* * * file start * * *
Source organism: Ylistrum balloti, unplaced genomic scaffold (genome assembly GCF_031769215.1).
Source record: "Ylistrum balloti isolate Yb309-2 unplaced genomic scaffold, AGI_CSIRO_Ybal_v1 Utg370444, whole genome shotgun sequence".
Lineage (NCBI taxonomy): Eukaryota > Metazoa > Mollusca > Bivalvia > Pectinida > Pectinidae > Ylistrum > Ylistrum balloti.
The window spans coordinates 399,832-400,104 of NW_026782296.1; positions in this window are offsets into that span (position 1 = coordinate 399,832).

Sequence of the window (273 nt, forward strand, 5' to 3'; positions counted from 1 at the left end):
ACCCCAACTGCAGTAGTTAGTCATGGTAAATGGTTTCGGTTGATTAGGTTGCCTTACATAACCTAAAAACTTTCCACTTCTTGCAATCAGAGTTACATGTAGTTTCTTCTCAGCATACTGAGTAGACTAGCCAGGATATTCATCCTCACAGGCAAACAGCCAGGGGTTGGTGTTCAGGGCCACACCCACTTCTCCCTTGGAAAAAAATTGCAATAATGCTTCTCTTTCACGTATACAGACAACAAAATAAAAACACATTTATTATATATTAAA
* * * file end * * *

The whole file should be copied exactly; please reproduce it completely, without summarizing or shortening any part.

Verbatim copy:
Source organism: Ylistrum balloti, unplaced genomic scaffold (genome assembly GCF_031769215.1).
Source record: "Ylistrum balloti isolate Yb309-2 unplaced genomic scaffold, AGI_CSIRO_Ybal_v1 Utg370444, whole genome shotgun sequence".
Lineage (NCBI taxonomy): Eukaryota > Metazoa > Mollusca > Bivalvia > Pectinida > Pectinidae > Ylistrum > Ylistrum balloti.
The window spans coordinates 399,832-400,104 of NW_026782296.1; positions in this window are offsets into that span (position 1 = coordinate 399,832).

Sequence of the window (273 nt, forward strand, 5' to 3'; positions counted from 1 at the left end):
ACCCCAACTGCAGTAGTTAGTCATGGTAAATGGTTTCGGTTGATTAGGTTGCCTTACATAACCTAAAAACTTTCCACTTCTTGCAATCAGAGTTACATGTAGTTTCTTCTCAGCATACTGAGTAGACTAGCCAGGATATTCATCCTCACAGGCAAACAGCCAGGGGTTGGTGTTCAGGGCCACACCCACTTCTCCCTTGGAAAAAAATTGCAATAATGCTTCTCTTTCACGTATACAGACAACAAAATAAAAACACATTTATTATATATTAAA